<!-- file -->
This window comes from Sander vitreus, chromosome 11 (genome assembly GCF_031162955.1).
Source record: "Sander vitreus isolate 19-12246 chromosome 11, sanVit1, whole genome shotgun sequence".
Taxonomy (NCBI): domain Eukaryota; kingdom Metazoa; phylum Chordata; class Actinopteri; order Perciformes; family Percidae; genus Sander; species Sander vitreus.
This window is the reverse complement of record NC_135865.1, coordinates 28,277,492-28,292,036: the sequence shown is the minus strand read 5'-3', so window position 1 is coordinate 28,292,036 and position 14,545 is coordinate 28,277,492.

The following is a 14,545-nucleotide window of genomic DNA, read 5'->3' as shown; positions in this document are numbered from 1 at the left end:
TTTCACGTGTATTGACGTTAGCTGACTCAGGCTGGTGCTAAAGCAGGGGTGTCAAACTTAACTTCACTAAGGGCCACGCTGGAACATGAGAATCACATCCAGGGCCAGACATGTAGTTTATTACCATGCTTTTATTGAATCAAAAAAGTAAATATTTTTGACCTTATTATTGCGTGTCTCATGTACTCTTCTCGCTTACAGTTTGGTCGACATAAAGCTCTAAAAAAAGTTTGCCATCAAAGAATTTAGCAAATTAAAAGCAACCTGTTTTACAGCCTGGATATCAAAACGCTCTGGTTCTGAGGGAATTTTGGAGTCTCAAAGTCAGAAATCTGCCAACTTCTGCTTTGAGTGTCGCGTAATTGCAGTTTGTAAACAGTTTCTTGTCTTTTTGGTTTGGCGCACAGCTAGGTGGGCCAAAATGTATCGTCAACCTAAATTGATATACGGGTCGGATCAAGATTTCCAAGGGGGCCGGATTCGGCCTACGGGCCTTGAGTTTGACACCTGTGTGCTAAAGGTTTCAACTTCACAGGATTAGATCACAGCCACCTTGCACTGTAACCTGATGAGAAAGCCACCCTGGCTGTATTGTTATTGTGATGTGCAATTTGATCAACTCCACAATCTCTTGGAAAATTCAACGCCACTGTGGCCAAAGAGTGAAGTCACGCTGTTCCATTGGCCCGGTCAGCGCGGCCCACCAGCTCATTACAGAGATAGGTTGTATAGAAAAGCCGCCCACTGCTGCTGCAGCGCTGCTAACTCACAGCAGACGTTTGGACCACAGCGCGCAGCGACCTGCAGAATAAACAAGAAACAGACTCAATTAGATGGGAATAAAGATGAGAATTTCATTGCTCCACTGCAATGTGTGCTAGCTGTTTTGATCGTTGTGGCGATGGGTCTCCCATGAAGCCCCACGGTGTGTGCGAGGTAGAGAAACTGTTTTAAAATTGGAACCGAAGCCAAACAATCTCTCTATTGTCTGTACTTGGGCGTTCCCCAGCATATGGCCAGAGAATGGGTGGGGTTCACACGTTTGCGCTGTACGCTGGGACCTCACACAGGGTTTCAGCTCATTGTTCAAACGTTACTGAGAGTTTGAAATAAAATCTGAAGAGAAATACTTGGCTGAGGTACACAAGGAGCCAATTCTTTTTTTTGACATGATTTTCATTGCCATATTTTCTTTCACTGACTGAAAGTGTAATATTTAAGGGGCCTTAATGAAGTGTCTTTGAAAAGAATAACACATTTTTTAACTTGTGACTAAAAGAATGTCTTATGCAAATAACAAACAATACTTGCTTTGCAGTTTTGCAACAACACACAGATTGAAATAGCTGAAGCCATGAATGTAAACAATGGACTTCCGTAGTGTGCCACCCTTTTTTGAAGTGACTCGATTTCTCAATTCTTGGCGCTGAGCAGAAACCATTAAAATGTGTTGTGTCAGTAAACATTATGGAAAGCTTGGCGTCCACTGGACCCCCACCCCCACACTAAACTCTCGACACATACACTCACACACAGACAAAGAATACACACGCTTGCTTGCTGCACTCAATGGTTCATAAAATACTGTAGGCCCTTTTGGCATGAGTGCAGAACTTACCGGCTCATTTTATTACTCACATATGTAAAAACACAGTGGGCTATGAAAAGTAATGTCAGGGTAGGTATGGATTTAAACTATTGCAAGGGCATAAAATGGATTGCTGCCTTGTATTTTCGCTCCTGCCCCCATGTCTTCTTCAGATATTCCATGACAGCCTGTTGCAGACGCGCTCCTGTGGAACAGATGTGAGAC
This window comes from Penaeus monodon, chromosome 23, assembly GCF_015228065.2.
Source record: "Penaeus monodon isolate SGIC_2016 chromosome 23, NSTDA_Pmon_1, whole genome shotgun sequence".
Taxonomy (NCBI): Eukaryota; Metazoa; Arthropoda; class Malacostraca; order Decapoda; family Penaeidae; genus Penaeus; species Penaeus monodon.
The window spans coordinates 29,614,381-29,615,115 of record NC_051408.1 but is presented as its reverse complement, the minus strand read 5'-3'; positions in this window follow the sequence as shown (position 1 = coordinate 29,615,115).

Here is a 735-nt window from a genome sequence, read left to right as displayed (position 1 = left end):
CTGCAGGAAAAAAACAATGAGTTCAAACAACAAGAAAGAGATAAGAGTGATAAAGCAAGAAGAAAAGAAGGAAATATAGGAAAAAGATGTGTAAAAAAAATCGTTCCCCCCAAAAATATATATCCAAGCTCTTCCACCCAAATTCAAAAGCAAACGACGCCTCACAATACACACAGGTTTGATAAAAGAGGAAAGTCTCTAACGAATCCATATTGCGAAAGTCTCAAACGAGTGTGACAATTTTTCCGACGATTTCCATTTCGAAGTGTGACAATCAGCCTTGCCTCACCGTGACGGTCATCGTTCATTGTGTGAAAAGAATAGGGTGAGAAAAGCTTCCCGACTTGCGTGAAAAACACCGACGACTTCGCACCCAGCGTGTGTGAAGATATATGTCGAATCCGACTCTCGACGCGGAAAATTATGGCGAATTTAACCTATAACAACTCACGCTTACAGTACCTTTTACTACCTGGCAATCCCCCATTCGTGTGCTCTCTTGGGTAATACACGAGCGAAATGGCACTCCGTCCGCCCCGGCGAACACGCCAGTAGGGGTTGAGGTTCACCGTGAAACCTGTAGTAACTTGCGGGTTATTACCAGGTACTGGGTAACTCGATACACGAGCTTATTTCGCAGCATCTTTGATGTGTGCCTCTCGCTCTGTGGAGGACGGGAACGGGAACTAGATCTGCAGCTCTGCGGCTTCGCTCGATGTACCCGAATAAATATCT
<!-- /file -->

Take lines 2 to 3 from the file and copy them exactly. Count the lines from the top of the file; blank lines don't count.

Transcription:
Source record: "Sander vitreus isolate 19-12246 chromosome 11, sanVit1, whole genome shotgun sequence".
Taxonomy (NCBI): domain Eukaryota; kingdom Metazoa; phylum Chordata; class Actinopteri; order Perciformes; family Percidae; genus Sander; species Sander vitreus.